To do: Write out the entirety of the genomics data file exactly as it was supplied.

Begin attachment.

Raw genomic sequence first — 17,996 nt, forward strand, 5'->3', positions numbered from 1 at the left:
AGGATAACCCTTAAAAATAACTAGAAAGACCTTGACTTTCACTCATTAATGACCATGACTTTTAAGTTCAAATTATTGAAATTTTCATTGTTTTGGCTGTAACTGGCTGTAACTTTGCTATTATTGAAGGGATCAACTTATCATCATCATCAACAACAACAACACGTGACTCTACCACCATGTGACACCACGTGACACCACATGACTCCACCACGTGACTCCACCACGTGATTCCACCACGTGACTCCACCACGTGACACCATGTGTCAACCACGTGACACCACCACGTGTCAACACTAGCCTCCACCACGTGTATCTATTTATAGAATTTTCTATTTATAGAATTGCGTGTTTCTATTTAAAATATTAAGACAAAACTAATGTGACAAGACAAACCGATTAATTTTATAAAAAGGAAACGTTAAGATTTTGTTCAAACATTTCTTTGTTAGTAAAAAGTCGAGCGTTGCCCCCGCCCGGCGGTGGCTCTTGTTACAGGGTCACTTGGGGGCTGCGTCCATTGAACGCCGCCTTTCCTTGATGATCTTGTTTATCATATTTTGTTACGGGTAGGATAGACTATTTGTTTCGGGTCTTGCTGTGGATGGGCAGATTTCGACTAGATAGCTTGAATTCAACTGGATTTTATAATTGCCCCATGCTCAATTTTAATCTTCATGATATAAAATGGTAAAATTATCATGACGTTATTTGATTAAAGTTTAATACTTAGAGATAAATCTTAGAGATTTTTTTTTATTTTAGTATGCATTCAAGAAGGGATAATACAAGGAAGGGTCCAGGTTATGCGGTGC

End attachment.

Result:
Raw genomic sequence first — 17,996 nt, forward strand, 5'->3', positions numbered from 1 at the left:
AGGATAACCCTTAAAAATAACTAGAAAGACCTTGACTTTCACTCATTAATGACCATGACTTTTAAGTTCAAATTATTGAAATTTTCATTGTTTTGGCTGTAACTGGCTGTAACTTTGCTATTATTGAAGGGATCAACTTATCATCATCATCAACAACAACAACACGTGACTCTACCACCATGTGACACCACGTGACACCACATGACTCCACCACGTGACTCCACCACGTGATTCCACCACGTGACTCCACCACGTGACACCATGTGTCAACCACGTGACACCACCACGTGTCAACACTAGCCTCCACCACGTGTATCTATTTATAGAATTTTCTATTTATAGAATTGCGTGTTTCTATTTAAAATATTAAGACAAAACTAATGTGACAAGACAAACCGATTAATTTTATAAAAAGGAAACGTTAAGATTTTGTTCAAACATTTCTTTGTTAGTAAAAAGTCGAGCGTTGCCCCCGCCCGGCGGTGGCTCTTGTTACAGGGTCACTTGGGGGCTGCGTCCATTGAACGCCGCCTTTCCTTGATGATCTTGTTTATCATATTTTGTTACGGGTAGGATAGACTATTTGTTTCGGGTCTTGCTGTGGATGGGCAGATTTCGACTAGATAGCTTGAATTCAACTGGATTTTATAATTGCCCCATGCTCAATTTTAATCTTCATGATATAAAATGGTAAAATTATCATGACGTTATTTGATTAAAGTTTAATACTTAGAGATAAATCTTAGAGATTTTTTTTTATTTTAGTATGCATTCAAGAAGGGATAATACAAGGAAGGGTCCAGGTTATGCGGTGC